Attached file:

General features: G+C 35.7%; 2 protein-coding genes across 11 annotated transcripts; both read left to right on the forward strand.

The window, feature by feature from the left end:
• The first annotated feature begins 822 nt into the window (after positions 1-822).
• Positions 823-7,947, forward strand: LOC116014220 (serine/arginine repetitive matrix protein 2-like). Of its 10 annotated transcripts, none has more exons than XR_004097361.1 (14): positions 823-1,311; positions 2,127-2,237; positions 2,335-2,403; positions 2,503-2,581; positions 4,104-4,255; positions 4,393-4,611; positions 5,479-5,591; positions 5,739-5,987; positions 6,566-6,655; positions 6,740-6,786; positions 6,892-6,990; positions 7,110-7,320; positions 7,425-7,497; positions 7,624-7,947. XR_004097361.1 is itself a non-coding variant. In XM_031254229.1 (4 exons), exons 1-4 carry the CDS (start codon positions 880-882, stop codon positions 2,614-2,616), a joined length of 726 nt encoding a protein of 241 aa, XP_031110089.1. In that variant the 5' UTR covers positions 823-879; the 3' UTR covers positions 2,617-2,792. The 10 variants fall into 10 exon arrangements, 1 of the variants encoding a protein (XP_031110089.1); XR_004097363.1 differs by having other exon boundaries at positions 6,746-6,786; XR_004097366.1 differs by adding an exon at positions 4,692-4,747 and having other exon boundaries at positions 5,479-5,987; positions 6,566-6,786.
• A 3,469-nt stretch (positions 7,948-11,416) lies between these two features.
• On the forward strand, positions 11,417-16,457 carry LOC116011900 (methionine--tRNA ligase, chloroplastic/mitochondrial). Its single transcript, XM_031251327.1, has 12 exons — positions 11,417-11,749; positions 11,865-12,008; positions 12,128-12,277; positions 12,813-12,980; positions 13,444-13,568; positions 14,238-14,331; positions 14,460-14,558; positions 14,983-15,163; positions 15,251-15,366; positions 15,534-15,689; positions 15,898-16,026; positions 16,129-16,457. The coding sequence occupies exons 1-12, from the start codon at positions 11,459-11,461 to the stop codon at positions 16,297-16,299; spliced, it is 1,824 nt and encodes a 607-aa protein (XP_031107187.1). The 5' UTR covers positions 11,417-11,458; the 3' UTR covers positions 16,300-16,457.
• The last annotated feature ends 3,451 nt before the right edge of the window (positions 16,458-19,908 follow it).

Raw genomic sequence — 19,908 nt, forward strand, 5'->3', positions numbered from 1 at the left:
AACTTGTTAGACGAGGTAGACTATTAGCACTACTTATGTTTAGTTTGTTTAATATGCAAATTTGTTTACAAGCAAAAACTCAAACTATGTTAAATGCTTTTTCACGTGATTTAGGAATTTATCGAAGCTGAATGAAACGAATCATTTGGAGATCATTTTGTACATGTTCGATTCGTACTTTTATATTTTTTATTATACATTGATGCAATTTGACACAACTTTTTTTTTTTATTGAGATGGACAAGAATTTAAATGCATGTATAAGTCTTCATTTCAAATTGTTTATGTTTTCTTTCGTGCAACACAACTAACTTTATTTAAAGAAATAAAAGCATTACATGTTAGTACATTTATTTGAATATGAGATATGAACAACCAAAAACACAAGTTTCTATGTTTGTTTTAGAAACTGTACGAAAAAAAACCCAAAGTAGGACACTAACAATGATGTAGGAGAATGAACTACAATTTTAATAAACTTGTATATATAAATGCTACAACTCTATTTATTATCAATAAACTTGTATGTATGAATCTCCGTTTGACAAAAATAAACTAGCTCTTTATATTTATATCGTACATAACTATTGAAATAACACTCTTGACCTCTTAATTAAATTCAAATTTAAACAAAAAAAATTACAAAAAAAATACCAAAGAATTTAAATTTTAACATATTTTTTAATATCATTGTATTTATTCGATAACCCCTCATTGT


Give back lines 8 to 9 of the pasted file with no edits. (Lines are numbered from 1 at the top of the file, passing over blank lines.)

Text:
Raw genomic sequence — 19,908 nt, forward strand, 5'->3', positions numbered from 1 at the left:
AACTTGTTAGACGAGGTAGACTATTAGCACTACTTATGTTTAGTTTGTTTAATATGCAAATTTGTTTACAAGCAAAAACTCAAACTATGTTAAATGCTTTTTCACGTGATTTAGGAATTTATCGAAGCTGAATGAAACGAATCATTTGGAGATCATTTTGTACATGTTCGATTCGTACTTTTATATTTTTTATTATACATTGATGCAATTTGACACAACTTTTTTTTTTTATTGAGATGGACAAGAATTTAAATGCATGTATAAGTCTTCATTTCAAATTGTTTATGTTTTCTTTCGTGCAACACAACTAACTTTATTTAAAGAAATAAAAGCATTACATGTTAGTACATTTATTTGAATATGAGATATGAACAACCAAAAACACAAGTTTCTATGTTTGTTTTAGAAACTGTACGAAAAAAAACCCAAAGTAGGACACTAACAATGATGTAGGAGAATGAACTACAATTTTAATAAACTTGTATATATAAATGCTACAACTCTATTTATTATCAATAAACTTGTATGTATGAATCTCCGTTTGACAAAAATAAACTAGCTCTTTATATTTATATCGTACATAACTATTGAAATAACACTCTTGACCTCTTAATTAAATTCAAATTTAAACAAAAAAAATTACAAAAAAAATACCAAAGAATTTAAATTTTAACATATTTTTTAATATCATTGTATTTATTCGATAACCCCTCATTGT